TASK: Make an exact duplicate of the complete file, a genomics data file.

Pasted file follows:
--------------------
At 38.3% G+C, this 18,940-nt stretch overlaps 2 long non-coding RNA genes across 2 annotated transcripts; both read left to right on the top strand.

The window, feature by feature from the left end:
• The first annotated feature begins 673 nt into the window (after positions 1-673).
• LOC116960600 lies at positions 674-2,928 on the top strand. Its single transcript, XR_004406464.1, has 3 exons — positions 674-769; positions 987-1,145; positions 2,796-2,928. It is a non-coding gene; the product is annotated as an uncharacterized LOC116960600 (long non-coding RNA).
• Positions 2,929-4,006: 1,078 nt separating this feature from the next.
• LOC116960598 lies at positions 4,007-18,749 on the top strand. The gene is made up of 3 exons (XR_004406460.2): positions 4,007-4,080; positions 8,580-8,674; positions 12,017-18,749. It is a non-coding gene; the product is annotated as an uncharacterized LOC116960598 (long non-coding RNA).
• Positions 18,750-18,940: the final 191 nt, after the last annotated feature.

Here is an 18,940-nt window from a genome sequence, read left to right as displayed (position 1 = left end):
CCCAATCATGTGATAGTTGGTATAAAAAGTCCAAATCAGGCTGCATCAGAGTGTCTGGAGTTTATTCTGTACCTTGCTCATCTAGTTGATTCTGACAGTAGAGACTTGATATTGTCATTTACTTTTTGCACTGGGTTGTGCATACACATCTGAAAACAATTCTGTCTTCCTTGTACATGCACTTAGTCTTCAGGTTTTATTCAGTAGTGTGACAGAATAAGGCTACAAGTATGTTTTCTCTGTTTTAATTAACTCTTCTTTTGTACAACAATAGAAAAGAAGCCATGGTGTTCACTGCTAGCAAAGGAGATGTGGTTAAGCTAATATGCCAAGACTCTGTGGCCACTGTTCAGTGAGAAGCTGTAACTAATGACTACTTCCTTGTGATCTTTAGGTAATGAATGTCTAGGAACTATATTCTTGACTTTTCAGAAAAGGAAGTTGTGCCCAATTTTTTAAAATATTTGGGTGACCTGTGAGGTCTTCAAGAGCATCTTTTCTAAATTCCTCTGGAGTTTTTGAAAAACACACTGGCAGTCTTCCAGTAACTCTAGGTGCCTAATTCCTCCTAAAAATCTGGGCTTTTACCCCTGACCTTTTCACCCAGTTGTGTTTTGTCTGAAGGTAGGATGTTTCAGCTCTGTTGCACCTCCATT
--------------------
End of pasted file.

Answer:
At 38.3% G+C, this 18,940-nt stretch overlaps 2 long non-coding RNA genes across 2 annotated transcripts; both read left to right on the top strand.

The window, feature by feature from the left end:
• The first annotated feature begins 673 nt into the window (after positions 1-673).
• LOC116960600 lies at positions 674-2,928 on the top strand. Its single transcript, XR_004406464.1, has 3 exons — positions 674-769; positions 987-1,145; positions 2,796-2,928. It is a non-coding gene; the product is annotated as an uncharacterized LOC116960600 (long non-coding RNA).
• Positions 2,929-4,006: 1,078 nt separating this feature from the next.
• LOC116960598 lies at positions 4,007-18,749 on the top strand. The gene is made up of 3 exons (XR_004406460.2): positions 4,007-4,080; positions 8,580-8,674; positions 12,017-18,749. It is a non-coding gene; the product is annotated as an uncharacterized LOC116960598 (long non-coding RNA).
• Positions 18,750-18,940: the final 191 nt, after the last annotated feature.

Here is an 18,940-nt window from a genome sequence, read left to right as displayed (position 1 = left end):
CCCAATCATGTGATAGTTGGTATAAAAAGTCCAAATCAGGCTGCATCAGAGTGTCTGGAGTTTATTCTGTACCTTGCTCATCTAGTTGATTCTGACAGTAGAGACTTGATATTGTCATTTACTTTTTGCACTGGGTTGTGCATACACATCTGAAAACAATTCTGTCTTCCTTGTACATGCACTTAGTCTTCAGGTTTTATTCAGTAGTGTGACAGAATAAGGCTACAAGTATGTTTTCTCTGTTTTAATTAACTCTTCTTTTGTACAACAATAGAAAAGAAGCCATGGTGTTCACTGCTAGCAAAGGAGATGTGGTTAAGCTAATATGCCAAGACTCTGTGGCCACTGTTCAGTGAGAAGCTGTAACTAATGACTACTTCCTTGTGATCTTTAGGTAATGAATGTCTAGGAACTATATTCTTGACTTTTCAGAAAAGGAAGTTGTGCCCAATTTTTTAAAATATTTGGGTGACCTGTGAGGTCTTCAAGAGCATCTTTTCTAAATTCCTCTGGAGTTTTTGAAAAACACACTGGCAGTCTTCCAGTAACTCTAGGTGCCTAATTCCTCCTAAAAATCTGGGCTTTTACCCCTGACCTTTTCACCCAGTTGTGTTTTGTCTGAAGGTAGGATGTTTCAGCTCTGTTGCACCTCCATT